What Is Water Retention Time?
Also known as the residence time, flushing time, or water age, lake retention time is the time that water or any dissolved substance remains in a lake. This time is a calculated quantity that is obtained by simply dividing the volume of the entire lake by the inflow or the outflow of the lake. Researchers and concerned parties use this figure to determine the time it takes for any substance or material that goes into the lake to flow out. For example, this figure is important in determining the amount of time unwanted substances, such as pollutants, spend in the lake.
There is also a global retention time and specific residence time. The global time is obtained by getting the total volume of the lake and dividing it by the mean rate of the water flowing in or by the mean rate of all the water flowing out such as through seepage and evaporation. However, this is a general assumption that water is not in layers but it is mixed, that is, all the water is the same. In reality, the waters are mostly in strata. To get more specific times, then the volumes of strata have to be considered against their outflow and inflow.
Lakes With The Longest Retention Times
Lake Vostok in Antarctica has the oldest water in the world with the age of its water is 13,300 years. In the second place, albeit distant second, there is Africa’s Lake Tanganyika with the age of its water being 5,500 years. Lake Qaban of Russia is in the third place with the water being several thousands of years old. While it is not clear just how old, experts say that it is older than Australia’s Lake Eucumbene in the fourth place, which has waters that are 1,953 years old.
Lake Vostok, Antarctica
Lake Vostok, meaning Lake East, is the largest subglacial lake in Antarctica. It resides approximately 4,000 m below the surface of the East Antarctic Ice Sheet. At it's widest point it measures 30 miles (50 km) and is 160 miles (250 km) in length. It is the 16th largest lake by surface area covering 4,830 sq mi (12,500 km2) and the 6th largest by volume at 1,300 cu mi (5,400 km3). It is thought that the water has been isolated for approximately 15 to 25 million years leading to the hypothesis that the lake could be a fossil reserve containing unusual lifeforms not seen in millennia. The retention time of the water of Lake Vostok is 13,300 years.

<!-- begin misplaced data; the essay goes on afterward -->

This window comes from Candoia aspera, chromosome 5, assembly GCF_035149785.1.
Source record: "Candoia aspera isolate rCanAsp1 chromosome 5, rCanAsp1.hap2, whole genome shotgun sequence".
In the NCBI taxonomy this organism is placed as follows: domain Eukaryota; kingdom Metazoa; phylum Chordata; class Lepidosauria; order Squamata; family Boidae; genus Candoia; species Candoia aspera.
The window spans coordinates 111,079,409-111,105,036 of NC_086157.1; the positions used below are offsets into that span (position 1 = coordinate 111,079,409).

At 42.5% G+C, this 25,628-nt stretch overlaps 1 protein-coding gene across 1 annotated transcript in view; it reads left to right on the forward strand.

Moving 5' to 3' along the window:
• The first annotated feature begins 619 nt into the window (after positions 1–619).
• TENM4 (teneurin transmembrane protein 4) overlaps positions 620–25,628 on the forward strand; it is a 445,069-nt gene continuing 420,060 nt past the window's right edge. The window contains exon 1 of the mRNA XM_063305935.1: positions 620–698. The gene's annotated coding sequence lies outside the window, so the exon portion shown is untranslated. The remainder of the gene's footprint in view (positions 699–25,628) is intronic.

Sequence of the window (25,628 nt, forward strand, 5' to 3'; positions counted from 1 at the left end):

Lake Tanganyika, Africa
Lake Tanganyika covers parts of four African countries, namely Tanzania, the Democratic Republic of the Congo, Burundi, and Zambia. It is the world's longest freshwater lake (418 mi/673 km), as well as the second largest by volume (4,500 cu mi/18,900 km3) and second deepest (4,820 ft/1,470 m) lake in the world. The retention time of the water of Lake Tanganyika is 5,500 years.
Factors Affecting Water Retention
One of the factors that affect the water retention time is the porosity (also known as the void fraction). Simply defined, this refers to the sizes of the empty spaces in a physical object. When it comes to this factor, two things are important namely the size of the pores and their density. A good example of this factor is demonstrated when water is flowing through clay and gravel or a sandy medium. The water flowing through the gravel will flow faster compared to the clay.
Another factor is the hydraulic conductivity (HRT) of the material, that is, how easy a fluid flows through a material such as soils, vascular plants, and rocks. Another factor that comes into play is the rate of inflow and outflow. For example, lakes in places with a high rate of evaporation will definitely have a shorter residence time compared to those that are not. The level of the strata may also be a factor. Lower water layers may have a higher retention time especially if the outflow is not underground.